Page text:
On my facebook feed, Eric Edberg had posted a link about the internet “narcissism epidemic.” It linked to a piece talking about a NYT piece about the rise of “a statistically significant trend toward narcissism and hostility in popular music” (here’s an NPR talk with the researcher). This seems to follow a trend towards narcissism and hostility in [American] society in general.
For several decades, students have filled out a questionnaire called the Narcissism Personality Inventory, in which they’ve had to choose between two statements like “I try not to be a show-off” and “I will usually show off if I get the chance.” The level of narcissism measured by these questionnaires has been rising since the early 1980s, according to an analysis of campus data by Dr. Twenge and Dr. Campbell.
That trend has been questioned by other researchers who published fresh data from additional students. But in the latest round of the debate, the critics’ data has been reanalyzed by Dr. Twenge, who says that it actually supports her argument. In a meta-analysis published last year in Social Psychological and Personality Science, Dr. Twenge and Joshua D. Foster looked at data from nearly 50,000 students — including the new data from critics — and concluded that narcissism has increased significantly in the past three decades.
During this period, there have also been reports of higher levels of loneliness and depression — which may be no coincidence, according to the authors of the song-lyrics study.
And I think the push back in media and amongst the “Chicken Little Think Tank” regarding the so-called “decline in classical music” don’t often consider the larger societal issues and the possible negative effects that can accompany a shift in musical culture (if such a shift is actually happening as they claim it).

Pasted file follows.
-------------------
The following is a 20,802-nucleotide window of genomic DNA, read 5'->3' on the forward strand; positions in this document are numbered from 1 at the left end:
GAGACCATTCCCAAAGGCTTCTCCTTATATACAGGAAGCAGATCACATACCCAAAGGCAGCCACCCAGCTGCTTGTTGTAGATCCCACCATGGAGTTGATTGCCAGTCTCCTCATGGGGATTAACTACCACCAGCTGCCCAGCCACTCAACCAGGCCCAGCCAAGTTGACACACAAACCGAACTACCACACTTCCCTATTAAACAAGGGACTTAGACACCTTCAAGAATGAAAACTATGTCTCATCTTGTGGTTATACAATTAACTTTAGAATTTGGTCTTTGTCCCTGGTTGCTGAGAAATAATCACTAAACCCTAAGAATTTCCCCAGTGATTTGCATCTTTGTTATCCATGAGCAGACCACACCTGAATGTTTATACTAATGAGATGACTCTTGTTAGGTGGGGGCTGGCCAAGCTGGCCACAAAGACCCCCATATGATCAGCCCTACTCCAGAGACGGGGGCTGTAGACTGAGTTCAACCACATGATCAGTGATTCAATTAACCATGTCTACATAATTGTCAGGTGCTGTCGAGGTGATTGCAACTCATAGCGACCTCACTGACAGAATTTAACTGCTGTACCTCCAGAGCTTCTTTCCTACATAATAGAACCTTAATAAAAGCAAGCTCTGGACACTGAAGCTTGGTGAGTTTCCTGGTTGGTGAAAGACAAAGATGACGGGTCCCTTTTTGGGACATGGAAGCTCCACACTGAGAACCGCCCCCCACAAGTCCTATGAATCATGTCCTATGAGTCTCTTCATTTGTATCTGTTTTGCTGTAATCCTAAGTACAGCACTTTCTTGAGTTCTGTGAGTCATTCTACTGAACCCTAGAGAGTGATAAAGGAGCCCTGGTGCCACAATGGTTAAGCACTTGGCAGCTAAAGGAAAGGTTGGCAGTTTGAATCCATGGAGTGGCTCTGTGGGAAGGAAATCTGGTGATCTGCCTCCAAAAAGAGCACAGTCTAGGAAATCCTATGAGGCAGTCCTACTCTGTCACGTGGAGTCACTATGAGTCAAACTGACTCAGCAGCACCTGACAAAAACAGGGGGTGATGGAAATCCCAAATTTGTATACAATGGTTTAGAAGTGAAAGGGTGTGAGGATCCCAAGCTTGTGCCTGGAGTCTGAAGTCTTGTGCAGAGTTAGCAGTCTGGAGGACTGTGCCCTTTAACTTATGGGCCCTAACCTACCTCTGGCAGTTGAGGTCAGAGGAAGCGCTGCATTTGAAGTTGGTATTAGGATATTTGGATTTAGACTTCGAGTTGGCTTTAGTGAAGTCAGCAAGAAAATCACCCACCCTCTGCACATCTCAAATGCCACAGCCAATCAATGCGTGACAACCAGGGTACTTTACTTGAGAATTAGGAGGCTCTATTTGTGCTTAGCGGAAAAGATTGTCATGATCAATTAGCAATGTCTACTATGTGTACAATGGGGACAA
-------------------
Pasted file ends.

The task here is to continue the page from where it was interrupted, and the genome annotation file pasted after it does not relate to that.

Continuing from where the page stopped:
American Symphony Orchestras are still one of the few musical institutions in the world where blind auditions create a relatively equal representation of sex in Orchestras as opposed to what is [still] a predominantly “boys club” type of environment found in pop music circles–and with all the concomitant sexism issues. There’s always been a bit of a Sex, Drugs, and Rock n Roll aesthetic associated with the history of popular music since the formation of Rock and I don’t really see that going away too soon (though I must admit that it has evolved a bit).
I still remember what it was like to be playing the non-classical and local pop music circuit. Women and girls were so infrequently performers that (as I mentioned in a comment to my Looking good can make you play worse… post) comments like the ubiquitous “she’s only in the band because she’s screwing one of the band members” were seriously offered as a reason for the rare appearance of a female performer on stage. Not something that could be seriously entertained in a climate with blind auditions.
There are far more female performers in bands today than in the past, so such sexist reasoning has faded more in the background (hence why I think things have evolved a bit) but other interesting issues have become more commonplace.
The big question is, if narcissism has some survival value, how narcissistic can a population get before it becomes maladaptive?